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From Health Law Daily, October 17, 2018

12-year FCA litigation against Bayer continues, relator an original source

By David Yucht, J.D.

A Minnesota district court found that a former Bayer Healthcare (Bayer) market analyst demonstrated that she had direct knowledge of the "true state of the facts" that her former employer allegedly possessed evidence to know that its cholesterol medication, Baycol®, was not as effective or safe as represented, and accordingly she was an original source of information for purposes of the False Claims Act (FCA) (31 U.S.C. §3729 et seq.). Moreover, the allegations in her second amended complaint concerning fraudulent inducements made to the Department of Defense (DoD) related back to her original complaint and therefore came within the six-year statute of limitations. Consequently, the court denied Bayer’s motion to dismiss (U.S. ex rel. Simpson v. Bayer Healthcare, October 16, 2018, Davis, M.).

FCA suit. A former market analyst for Bayer alleged that the DoD and a number of other government agencies had multi-million-dollar contracts with Bayer for its cholesterol medication, Baycol. The ex-employee claimed, among other things, that through illegal kickbacks and misbranding, Bayer caused false claims to be filed with the government. She originally filed an FCA suit in 2006, and over the years, she litigated several dismissal motions and two appeals to the Eighth Circuit Court of Appeals. Her surviving claims, relevant here, involved allegations that the DoD was fraudulently induced to enter into two contracts, both in 2001, based on misrepresentations of the drug’s effectiveness and safety.

On a remand from the Eighth Circuit, the district court in this matter was required to determine whether the ex-employee had "direct and Independent" knowledge of Bayer’s alleged fraud, whether or not she forwarded this information to the government prior to filing suit and whether or not her suit was timely.

Direct and independent knowledge. Following remand, the district court determined that the former employee had "direct and Independent" knowledge of Bayer’s alleged fraud, and had, in fact, forwarded this information to the government prior to filing suit. According to the district court, she demonstrated direct and independent knowledge that her former employer allegedly possessed evidence to know that its cholesterol medication, Baycol, was not as effective or safe as represented. An FCA claim of fraudulent inducement requires proof that there was a knowingly fraudulent material statement that caused the government to pay out money. In order for a court to have subject matter jurisdiction over such a claim when disclosures of fraud become public information, the action must be brought by either the government or an original source of the information. An "original source" is a person who has direct and independent knowledge of the allegations and forwarded this information to the government prior to filing suit.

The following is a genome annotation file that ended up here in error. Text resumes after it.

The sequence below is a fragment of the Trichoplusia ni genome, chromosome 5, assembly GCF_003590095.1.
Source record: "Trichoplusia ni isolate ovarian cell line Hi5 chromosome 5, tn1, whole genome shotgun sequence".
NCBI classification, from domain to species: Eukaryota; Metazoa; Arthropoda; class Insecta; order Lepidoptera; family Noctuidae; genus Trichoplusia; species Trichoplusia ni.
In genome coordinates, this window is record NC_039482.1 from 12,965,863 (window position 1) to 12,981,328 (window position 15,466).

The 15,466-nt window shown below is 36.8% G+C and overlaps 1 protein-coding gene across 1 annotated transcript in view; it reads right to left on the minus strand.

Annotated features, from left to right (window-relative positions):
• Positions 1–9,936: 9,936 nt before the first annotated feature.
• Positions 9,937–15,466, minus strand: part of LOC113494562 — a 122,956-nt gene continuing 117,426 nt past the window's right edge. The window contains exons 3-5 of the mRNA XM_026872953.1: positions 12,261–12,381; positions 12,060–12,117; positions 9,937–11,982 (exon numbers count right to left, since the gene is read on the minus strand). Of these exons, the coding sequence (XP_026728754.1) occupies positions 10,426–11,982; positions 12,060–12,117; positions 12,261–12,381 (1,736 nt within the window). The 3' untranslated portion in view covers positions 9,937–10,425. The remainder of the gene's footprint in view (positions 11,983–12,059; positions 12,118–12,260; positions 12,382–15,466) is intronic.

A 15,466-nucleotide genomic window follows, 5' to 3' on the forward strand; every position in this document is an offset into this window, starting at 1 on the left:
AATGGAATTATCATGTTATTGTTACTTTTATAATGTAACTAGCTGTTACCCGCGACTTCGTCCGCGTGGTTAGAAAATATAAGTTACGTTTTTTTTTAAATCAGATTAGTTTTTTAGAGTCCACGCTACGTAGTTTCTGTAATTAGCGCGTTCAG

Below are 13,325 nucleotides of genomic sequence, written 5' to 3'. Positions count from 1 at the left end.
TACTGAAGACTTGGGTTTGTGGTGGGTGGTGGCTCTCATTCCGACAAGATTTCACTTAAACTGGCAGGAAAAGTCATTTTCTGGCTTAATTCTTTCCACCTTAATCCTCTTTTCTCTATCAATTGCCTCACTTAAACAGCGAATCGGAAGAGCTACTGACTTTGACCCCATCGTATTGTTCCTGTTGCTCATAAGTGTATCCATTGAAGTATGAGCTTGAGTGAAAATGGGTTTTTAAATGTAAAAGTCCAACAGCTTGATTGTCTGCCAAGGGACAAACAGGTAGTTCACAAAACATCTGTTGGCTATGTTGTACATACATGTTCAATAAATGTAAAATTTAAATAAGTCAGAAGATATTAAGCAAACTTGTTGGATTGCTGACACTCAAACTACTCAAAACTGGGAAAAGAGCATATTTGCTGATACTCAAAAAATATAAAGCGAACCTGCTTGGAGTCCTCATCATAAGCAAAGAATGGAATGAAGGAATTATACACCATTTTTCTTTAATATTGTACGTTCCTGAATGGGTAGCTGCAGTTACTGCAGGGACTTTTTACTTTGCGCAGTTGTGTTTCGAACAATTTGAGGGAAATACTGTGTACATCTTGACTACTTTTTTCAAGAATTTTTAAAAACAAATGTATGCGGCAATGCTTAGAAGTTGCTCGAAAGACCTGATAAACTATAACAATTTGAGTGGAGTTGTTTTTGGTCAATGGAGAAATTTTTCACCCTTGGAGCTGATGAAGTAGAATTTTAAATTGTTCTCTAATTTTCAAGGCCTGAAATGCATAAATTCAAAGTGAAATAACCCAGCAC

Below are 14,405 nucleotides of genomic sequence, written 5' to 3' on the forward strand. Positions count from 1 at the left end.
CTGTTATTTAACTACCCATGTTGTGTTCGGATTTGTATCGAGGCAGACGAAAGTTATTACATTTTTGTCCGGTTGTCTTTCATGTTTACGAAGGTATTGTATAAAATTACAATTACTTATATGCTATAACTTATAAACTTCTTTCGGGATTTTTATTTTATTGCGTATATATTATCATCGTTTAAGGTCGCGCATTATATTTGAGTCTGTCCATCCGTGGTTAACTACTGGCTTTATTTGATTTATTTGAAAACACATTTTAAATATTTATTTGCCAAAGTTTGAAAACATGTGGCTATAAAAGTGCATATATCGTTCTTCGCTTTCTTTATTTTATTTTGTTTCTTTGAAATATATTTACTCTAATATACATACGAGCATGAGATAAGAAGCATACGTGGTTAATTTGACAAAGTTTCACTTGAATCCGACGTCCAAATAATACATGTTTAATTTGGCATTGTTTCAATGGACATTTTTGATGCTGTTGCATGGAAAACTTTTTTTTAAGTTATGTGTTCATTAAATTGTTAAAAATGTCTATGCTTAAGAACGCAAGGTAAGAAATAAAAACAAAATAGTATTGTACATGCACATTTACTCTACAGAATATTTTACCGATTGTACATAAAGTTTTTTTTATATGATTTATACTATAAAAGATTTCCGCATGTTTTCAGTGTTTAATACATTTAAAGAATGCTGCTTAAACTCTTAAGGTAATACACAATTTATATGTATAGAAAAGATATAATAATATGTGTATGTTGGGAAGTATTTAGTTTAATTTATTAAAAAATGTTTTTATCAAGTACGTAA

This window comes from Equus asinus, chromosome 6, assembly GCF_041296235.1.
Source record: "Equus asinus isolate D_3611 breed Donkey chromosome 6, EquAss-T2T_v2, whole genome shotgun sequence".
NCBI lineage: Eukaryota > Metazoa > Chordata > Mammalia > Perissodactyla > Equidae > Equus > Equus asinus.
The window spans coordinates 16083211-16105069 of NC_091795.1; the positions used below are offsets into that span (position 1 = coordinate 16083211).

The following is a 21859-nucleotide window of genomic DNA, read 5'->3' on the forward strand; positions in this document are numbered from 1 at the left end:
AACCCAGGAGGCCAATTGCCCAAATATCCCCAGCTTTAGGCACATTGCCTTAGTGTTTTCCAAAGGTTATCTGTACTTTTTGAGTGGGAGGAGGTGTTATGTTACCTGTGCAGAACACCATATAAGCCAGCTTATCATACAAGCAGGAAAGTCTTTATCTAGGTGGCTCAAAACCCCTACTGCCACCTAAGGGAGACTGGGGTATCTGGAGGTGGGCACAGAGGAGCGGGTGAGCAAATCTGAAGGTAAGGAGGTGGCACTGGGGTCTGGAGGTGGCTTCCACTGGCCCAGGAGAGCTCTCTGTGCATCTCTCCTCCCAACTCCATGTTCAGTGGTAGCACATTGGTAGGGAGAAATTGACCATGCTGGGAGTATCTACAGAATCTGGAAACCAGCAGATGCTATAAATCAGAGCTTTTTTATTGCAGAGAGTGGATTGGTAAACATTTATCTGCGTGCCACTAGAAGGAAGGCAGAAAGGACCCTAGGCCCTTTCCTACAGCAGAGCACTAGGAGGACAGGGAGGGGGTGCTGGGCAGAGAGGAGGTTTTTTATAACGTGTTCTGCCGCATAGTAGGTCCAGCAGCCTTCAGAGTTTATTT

In this matter, the Eighth Circuit instructed the district court that the ex-employee could demonstrate "direct and Independent" knowledge if she could show that she had direct knowledge of the "true state of the facts" that her Bayer allegedly possessed evidence to know that its medication was not as effective as represented and it caused increased risks of rhabdomyolysis. Here, the former employee met her burden. She allegedly participated in Baycol team meetings where the enhanced risk of rhabdomyolysis was discussed. She twice issued reports to Bayer management, based on her research of FDA data, suggesting that the company release information concerning the rhabdomyolysis risk and both times Bayer allegedly down played these concerns. Moreover, Bayer’s CEO allegedly directed marketing to overstate its product’s efficacy, by marketing its drug as being as effective as Lipitor although data did not support that claim. Shealso alleged a number of specific instances of misrepresentation, including a letter from Bayer to the DoD assuring the department that there was no evidence to suggest that Baycol caused more cases of rhabdomyolysis than similar drugs. In ruling that the ex-employee notified the government prior to filing suit, the court noted that the present suit related back to the ex-employee’s original 2006 suit and that she filed a declaration indicating that she first approached the government with her disclosures in 2005.

Limitations. The district court also found that the ex-employee’s suit was timely. The court noted that the present suit related back to the ex-employee’s original 2006 suit. An amended complaint relates back to a former complaint for purposes of the statute of limitations, when the amendment asserts a claim that arose from the conduct set forth in the original complaint. The court found that the new allegations supporting the fraudulent inducement claim arose from the same conduct that was described in the original complaint. The original complaint contained allegations that Bayer contracted with DoD, and that Bayer fraudulently misrepresented the effectiveness and safety of its product. Because the amended claim arose from the same conduct described in the original complaint, Bayer had fair notice of the claim.

The case is No. 0:08-cv-05758 (MJD/SER).

Attorneys: Asher Alavi (Kessler Topaz Meltzer & Check, LLP) for Laurie Simpson. Adam L. Hoeflich (Bartlit Beck Herman Palenchar & Scott LLP) and Alex P. Hontos (Dorsey & Whitney LLP) for Bayer Corp., Bayer A.G. and Bayer Healthcare Pharmaceuticals Inc.

Companies: Bayer Corp.; Bayer A.G.; Bayer Healthcare Pharmaceuticals Inc.

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